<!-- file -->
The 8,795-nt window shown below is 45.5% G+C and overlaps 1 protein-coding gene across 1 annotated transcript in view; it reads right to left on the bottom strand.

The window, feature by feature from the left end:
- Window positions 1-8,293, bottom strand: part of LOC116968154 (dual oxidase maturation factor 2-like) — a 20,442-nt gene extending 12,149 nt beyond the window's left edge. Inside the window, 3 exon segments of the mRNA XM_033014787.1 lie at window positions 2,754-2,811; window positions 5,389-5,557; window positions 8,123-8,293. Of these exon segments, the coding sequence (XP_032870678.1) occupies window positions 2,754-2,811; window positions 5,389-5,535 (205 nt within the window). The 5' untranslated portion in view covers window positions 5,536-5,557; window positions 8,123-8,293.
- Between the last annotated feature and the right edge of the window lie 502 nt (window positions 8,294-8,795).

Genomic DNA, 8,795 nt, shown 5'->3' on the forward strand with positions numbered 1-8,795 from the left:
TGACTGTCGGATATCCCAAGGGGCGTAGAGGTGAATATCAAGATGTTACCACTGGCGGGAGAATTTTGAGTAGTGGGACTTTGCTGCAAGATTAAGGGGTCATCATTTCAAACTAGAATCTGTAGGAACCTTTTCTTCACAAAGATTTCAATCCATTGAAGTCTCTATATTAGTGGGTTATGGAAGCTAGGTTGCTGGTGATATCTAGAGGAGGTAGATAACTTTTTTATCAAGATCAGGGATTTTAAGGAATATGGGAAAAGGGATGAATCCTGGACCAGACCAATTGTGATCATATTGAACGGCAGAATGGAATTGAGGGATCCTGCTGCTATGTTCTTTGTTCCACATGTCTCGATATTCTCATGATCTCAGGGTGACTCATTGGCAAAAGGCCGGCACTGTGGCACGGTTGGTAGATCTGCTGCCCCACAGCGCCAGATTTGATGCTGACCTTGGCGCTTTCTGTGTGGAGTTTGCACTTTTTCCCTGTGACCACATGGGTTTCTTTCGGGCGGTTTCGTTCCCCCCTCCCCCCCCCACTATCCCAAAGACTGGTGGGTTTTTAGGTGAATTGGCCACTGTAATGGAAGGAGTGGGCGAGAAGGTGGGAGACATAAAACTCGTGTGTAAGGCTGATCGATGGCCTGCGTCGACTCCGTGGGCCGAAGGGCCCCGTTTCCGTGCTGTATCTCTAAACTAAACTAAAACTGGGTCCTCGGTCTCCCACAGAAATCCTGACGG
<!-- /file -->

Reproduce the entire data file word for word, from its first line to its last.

The 8,795-nt window shown below is 45.5% G+C and overlaps 1 protein-coding gene across 1 annotated transcript in view; it reads right to left on the bottom strand.

The window, feature by feature from the left end:
- Window positions 1-8,293, bottom strand: part of LOC116968154 (dual oxidase maturation factor 2-like) — a 20,442-nt gene extending 12,149 nt beyond the window's left edge. Inside the window, 3 exon segments of the mRNA XM_033014787.1 lie at window positions 2,754-2,811; window positions 5,389-5,557; window positions 8,123-8,293. Of these exon segments, the coding sequence (XP_032870678.1) occupies window positions 2,754-2,811; window positions 5,389-5,535 (205 nt within the window). The 5' untranslated portion in view covers window positions 5,536-5,557; window positions 8,123-8,293.
- Between the last annotated feature and the right edge of the window lie 502 nt (window positions 8,294-8,795).

Genomic DNA, 8,795 nt, shown 5'->3' on the forward strand with positions numbered 1-8,795 from the left:
TGACTGTCGGATATCCCAAGGGGCGTAGAGGTGAATATCAAGATGTTACCACTGGCGGGAGAATTTTGAGTAGTGGGACTTTGCTGCAAGATTAAGGGGTCATCATTTCAAACTAGAATCTGTAGGAACCTTTTCTTCACAAAGATTTCAATCCATTGAAGTCTCTATATTAGTGGGTTATGGAAGCTAGGTTGCTGGTGATATCTAGAGGAGGTAGATAACTTTTTTATCAAGATCAGGGATTTTAAGGAATATGGGAAAAGGGATGAATCCTGGACCAGACCAATTGTGATCATATTGAACGGCAGAATGGAATTGAGGGATCCTGCTGCTATGTTCTTTGTTCCACATGTCTCGATATTCTCATGATCTCAGGGTGACTCATTGGCAAAAGGCCGGCACTGTGGCACGGTTGGTAGATCTGCTGCCCCACAGCGCCAGATTTGATGCTGACCTTGGCGCTTTCTGTGTGGAGTTTGCACTTTTTCCCTGTGACCACATGGGTTTCTTTCGGGCGGTTTCGTTCCCCCCTCCCCCCCCCACTATCCCAAAGACTGGTGGGTTTTTAGGTGAATTGGCCACTGTAATGGAAGGAGTGGGCGAGAAGGTGGGAGACATAAAACTCGTGTGTAAGGCTGATCGATGGCCTGCGTCGACTCCGTGGGCCGAAGGGCCCCGTTTCCGTGCTGTATCTCTAAACTAAACTAAAACTGGGTCCTCGGTCTCCCACAGAAATCCTGACGG